Claire Trevett

Claire Trevett is the New Zealand Herald’s deputy political editor.

Key hedges bets on gay marriage

John Key says same-sex marriage is not a big issue for the Government Photo / Martin Sykes
John Key says same-sex marriage is not a big issue for the Government Photo / Martin Sykes

Prime Minister John Key says he would support a bill to legalise same-sex marriage at its initial stage, but will not guarantee his support would continue through to the final reading that would see it become law.

Mr Key expanded on his views on gay marriage yesterday after saying last week that he was not opposed to it - a change from the past when he had declined to give a view.

He said yesterday that if a member's bill came before Parliament, he would support it at its first reading to allow it to be debated in select committee.

However, when asked if he would support it at the final reading he said, "I don't know."

Mr Key has previously said he votes on conscience issues according to the views of his Helensville constituents - he told the Herald in 2008 that he was "more liberal than my voting record".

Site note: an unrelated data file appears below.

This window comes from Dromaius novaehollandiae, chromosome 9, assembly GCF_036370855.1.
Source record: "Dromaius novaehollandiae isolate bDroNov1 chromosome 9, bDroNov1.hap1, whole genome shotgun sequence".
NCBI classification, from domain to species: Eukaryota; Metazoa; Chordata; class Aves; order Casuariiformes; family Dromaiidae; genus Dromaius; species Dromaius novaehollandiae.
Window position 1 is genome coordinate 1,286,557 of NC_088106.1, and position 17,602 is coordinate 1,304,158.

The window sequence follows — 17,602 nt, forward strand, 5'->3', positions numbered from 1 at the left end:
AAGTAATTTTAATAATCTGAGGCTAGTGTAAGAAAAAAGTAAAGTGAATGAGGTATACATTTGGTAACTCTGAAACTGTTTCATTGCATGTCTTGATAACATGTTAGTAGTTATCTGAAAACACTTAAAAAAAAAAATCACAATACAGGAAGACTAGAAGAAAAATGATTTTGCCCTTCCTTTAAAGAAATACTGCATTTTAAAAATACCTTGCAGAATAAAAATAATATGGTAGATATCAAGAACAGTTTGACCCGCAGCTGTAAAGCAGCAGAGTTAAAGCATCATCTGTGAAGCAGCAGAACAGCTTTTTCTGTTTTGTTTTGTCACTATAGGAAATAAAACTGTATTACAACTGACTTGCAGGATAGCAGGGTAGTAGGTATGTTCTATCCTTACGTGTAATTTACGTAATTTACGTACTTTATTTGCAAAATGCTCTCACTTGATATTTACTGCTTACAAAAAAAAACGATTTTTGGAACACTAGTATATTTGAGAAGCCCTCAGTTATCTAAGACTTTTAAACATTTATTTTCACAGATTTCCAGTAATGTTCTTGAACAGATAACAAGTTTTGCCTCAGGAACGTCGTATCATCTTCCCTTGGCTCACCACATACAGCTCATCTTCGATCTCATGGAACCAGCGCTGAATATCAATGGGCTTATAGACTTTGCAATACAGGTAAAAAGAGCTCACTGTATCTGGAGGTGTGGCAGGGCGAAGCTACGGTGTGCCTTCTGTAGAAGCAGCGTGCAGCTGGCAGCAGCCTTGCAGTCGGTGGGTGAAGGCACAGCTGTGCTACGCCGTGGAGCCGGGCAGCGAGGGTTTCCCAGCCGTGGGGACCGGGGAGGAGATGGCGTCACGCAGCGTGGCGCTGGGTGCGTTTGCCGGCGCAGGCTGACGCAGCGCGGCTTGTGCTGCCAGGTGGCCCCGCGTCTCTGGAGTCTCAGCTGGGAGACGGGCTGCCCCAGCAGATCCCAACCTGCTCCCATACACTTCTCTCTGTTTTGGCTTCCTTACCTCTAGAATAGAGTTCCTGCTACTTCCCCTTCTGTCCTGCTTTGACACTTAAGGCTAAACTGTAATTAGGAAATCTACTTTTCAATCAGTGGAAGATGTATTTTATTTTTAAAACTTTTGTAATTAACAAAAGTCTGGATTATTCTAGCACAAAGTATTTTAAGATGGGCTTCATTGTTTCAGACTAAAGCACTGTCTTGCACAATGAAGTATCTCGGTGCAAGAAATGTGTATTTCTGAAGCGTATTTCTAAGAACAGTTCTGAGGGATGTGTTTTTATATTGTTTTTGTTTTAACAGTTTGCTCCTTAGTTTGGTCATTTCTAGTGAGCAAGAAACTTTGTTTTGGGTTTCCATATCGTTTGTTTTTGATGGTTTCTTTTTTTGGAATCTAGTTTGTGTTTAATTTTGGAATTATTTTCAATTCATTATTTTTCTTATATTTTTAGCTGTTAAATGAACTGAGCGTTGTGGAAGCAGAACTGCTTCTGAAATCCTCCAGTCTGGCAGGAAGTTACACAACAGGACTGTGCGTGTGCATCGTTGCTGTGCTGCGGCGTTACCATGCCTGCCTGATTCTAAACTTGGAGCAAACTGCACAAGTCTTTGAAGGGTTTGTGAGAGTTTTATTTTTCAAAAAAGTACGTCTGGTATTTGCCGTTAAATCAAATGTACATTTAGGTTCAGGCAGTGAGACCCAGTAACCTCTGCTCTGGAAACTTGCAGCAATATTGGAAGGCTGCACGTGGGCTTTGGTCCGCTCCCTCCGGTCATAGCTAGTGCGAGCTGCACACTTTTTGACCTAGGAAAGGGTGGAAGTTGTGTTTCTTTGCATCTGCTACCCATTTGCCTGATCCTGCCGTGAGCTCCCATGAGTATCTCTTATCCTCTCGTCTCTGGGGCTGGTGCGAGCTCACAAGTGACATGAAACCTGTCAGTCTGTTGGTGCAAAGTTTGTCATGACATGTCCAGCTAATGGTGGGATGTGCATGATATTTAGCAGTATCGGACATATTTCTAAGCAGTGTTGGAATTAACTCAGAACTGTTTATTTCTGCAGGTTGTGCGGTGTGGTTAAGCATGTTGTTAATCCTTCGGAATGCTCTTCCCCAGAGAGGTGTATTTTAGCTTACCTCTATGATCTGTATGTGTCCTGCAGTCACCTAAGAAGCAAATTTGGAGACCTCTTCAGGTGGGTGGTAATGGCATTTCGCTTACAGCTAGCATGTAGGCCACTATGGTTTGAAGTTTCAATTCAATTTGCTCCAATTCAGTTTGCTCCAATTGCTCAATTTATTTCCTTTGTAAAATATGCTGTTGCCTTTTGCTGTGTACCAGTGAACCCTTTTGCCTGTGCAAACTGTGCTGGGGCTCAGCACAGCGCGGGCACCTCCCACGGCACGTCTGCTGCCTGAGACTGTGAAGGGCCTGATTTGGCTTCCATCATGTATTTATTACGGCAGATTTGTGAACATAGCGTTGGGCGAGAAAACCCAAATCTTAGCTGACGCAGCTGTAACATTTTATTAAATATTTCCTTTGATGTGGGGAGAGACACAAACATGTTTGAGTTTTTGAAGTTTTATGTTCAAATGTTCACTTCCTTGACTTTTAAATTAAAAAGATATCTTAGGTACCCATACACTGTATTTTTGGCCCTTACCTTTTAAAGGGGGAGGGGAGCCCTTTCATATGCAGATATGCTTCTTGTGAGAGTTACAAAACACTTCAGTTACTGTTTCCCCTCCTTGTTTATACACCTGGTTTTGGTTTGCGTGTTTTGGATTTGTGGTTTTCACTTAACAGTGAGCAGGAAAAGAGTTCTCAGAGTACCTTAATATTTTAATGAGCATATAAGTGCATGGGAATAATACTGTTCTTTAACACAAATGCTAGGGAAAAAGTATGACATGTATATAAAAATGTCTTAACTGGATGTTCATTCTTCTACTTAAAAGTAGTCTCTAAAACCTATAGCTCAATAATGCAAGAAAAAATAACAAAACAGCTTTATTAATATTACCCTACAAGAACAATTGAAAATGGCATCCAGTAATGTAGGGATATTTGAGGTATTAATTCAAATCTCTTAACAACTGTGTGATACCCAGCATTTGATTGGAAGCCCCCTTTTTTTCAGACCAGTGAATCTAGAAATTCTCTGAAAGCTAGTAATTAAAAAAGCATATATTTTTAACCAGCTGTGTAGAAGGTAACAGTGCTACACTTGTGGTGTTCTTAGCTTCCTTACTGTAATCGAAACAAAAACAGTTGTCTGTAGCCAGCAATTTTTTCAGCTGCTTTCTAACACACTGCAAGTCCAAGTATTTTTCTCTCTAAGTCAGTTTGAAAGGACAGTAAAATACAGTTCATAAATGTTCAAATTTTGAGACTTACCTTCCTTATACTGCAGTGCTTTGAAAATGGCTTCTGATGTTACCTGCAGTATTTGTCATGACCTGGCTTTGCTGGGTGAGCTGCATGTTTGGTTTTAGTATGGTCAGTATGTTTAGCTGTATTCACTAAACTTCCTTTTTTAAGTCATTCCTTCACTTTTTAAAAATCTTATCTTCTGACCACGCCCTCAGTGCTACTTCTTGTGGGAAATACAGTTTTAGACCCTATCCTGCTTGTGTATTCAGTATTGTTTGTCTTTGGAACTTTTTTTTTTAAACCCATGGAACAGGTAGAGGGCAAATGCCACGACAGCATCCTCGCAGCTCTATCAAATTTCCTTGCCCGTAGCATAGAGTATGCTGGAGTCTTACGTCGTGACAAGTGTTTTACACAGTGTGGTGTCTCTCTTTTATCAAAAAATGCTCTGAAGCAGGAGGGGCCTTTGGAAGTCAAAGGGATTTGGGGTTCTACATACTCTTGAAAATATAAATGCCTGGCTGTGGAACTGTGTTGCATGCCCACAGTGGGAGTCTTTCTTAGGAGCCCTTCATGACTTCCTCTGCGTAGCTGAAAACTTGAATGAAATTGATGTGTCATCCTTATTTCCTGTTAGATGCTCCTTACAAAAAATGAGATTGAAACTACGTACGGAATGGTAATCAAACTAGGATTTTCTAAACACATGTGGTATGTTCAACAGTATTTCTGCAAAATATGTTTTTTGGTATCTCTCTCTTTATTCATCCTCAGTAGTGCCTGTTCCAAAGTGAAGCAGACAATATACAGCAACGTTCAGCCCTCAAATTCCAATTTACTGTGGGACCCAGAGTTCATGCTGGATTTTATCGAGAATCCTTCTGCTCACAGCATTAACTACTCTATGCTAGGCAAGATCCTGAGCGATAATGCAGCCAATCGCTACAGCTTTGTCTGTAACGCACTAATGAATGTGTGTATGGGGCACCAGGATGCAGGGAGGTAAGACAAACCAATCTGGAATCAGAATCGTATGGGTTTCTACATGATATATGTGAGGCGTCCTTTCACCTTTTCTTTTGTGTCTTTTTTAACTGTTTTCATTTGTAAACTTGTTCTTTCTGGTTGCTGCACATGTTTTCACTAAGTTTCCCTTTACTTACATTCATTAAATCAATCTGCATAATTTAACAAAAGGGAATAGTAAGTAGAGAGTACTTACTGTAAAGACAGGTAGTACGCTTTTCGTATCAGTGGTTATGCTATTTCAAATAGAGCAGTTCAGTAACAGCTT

He said the Government itself would not put up a bill for same-sex marriage.

"It's not my number one issue, that's for sure. That has been true of most of those conscience or moral issues. The previous Government had a lot of those on the agenda from prostitution law reform through to civil unions. We haven't had any and that's reflected that these are tough economic times and we need to spend our precious time in Parliament resolving those issues."

He said he recognised it was an issue "for a small group of New Zealanders" but it was not a big issue for the Government.

"But if a member wants to put a bill in, we can't - and wouldn't - stop that process and I'm more than happy for a debate to be aired through a select committee process."

Labour leader David Shearer has said he supports marriage equality, and Labour MP Louisa Wall is drafting a member's bill on the issue which she hopes to put in the ballot after Parliament returns next week.

Members' bills are put up by individual MPs from all parties and must be drawn out of a ballot to make it into Parliament. Every second Wednesday of Parliament is reserved to debate members' bills unless the Government picks up a bill - as it did with the anti-smacking bill and more recently, National MP Simon Bridges' animal welfare bill.

In the past, Mr Key did vote against a bill that would have defined marriage as between a man and a woman. However, he also voted against civil unions and in 2003 he voted in favour of the Prostitution Reform Bill at its first reading but voted against it at the third reading - saying the change represented the views of his Helensville constituents rather than his own views. He also voted for a bill to prohibit street prostitution in Manukau.

- NZ Herald

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